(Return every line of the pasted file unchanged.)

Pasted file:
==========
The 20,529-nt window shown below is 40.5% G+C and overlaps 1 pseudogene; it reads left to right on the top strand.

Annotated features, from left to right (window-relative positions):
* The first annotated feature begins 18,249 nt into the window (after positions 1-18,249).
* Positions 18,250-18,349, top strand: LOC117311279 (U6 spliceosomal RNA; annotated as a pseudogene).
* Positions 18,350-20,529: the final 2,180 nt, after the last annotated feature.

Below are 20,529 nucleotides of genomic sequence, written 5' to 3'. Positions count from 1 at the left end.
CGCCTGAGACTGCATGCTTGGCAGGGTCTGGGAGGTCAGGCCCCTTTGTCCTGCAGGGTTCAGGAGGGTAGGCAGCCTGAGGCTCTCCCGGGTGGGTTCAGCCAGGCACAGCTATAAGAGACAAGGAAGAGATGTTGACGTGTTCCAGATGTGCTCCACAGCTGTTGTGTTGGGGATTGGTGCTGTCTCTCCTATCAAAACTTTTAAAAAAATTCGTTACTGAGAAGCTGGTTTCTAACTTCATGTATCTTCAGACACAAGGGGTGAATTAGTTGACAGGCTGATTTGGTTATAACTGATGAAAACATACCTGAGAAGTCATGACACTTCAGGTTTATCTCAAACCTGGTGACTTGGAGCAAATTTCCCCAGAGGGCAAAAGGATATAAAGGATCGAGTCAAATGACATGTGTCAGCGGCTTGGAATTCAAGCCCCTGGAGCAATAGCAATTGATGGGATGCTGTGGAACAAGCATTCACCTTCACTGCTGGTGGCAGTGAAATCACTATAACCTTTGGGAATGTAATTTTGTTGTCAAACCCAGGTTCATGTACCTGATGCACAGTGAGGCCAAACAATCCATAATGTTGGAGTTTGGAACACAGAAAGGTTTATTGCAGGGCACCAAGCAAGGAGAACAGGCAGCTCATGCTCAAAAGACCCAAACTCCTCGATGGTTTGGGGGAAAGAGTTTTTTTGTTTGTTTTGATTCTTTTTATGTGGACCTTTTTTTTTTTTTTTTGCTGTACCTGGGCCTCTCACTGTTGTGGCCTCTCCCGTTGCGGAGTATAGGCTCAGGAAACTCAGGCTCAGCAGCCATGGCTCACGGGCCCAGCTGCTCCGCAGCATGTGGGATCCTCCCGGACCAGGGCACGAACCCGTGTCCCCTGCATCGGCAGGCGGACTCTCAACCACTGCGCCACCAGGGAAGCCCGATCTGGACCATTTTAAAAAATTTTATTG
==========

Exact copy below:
The 20,529-nt window shown below is 40.5% G+C and overlaps 1 pseudogene; it reads left to right on the top strand.

Annotated features, from left to right (window-relative positions):
* The first annotated feature begins 18,249 nt into the window (after positions 1-18,249).
* Positions 18,250-18,349, top strand: LOC117311279 (U6 spliceosomal RNA; annotated as a pseudogene).
* Positions 18,350-20,529: the final 2,180 nt, after the last annotated feature.

Below are 20,529 nucleotides of genomic sequence, written 5' to 3'. Positions count from 1 at the left end.
CGCCTGAGACTGCATGCTTGGCAGGGTCTGGGAGGTCAGGCCCCTTTGTCCTGCAGGGTTCAGGAGGGTAGGCAGCCTGAGGCTCTCCCGGGTGGGTTCAGCCAGGCACAGCTATAAGAGACAAGGAAGAGATGTTGACGTGTTCCAGATGTGCTCCACAGCTGTTGTGTTGGGGATTGGTGCTGTCTCTCCTATCAAAACTTTTAAAAAAATTCGTTACTGAGAAGCTGGTTTCTAACTTCATGTATCTTCAGACACAAGGGGTGAATTAGTTGACAGGCTGATTTGGTTATAACTGATGAAAACATACCTGAGAAGTCATGACACTTCAGGTTTATCTCAAACCTGGTGACTTGGAGCAAATTTCCCCAGAGGGCAAAAGGATATAAAGGATCGAGTCAAATGACATGTGTCAGCGGCTTGGAATTCAAGCCCCTGGAGCAATAGCAATTGATGGGATGCTGTGGAACAAGCATTCACCTTCACTGCTGGTGGCAGTGAAATCACTATAACCTTTGGGAATGTAATTTTGTTGTCAAACCCAGGTTCATGTACCTGATGCACAGTGAGGCCAAACAATCCATAATGTTGGAGTTTGGAACACAGAAAGGTTTATTGCAGGGCACCAAGCAAGGAGAACAGGCAGCTCATGCTCAAAAGACCCAAACTCCTCGATGGTTTGGGGGAAAGAGTTTTTTTGTTTGTTTTGATTCTTTTTATGTGGACCTTTTTTTTTTTTTTTTGCTGTACCTGGGCCTCTCACTGTTGTGGCCTCTCCCGTTGCGGAGTATAGGCTCAGGAAACTCAGGCTCAGCAGCCATGGCTCACGGGCCCAGCTGCTCCGCAGCATGTGGGATCCTCCCGGACCAGGGCACGAACCCGTGTCCCCTGCATCGGCAGGCGGACTCTCAACCACTGCGCCACCAGGGAAGCCCGATCTGGACCATTTTAAAAAATTTTATTG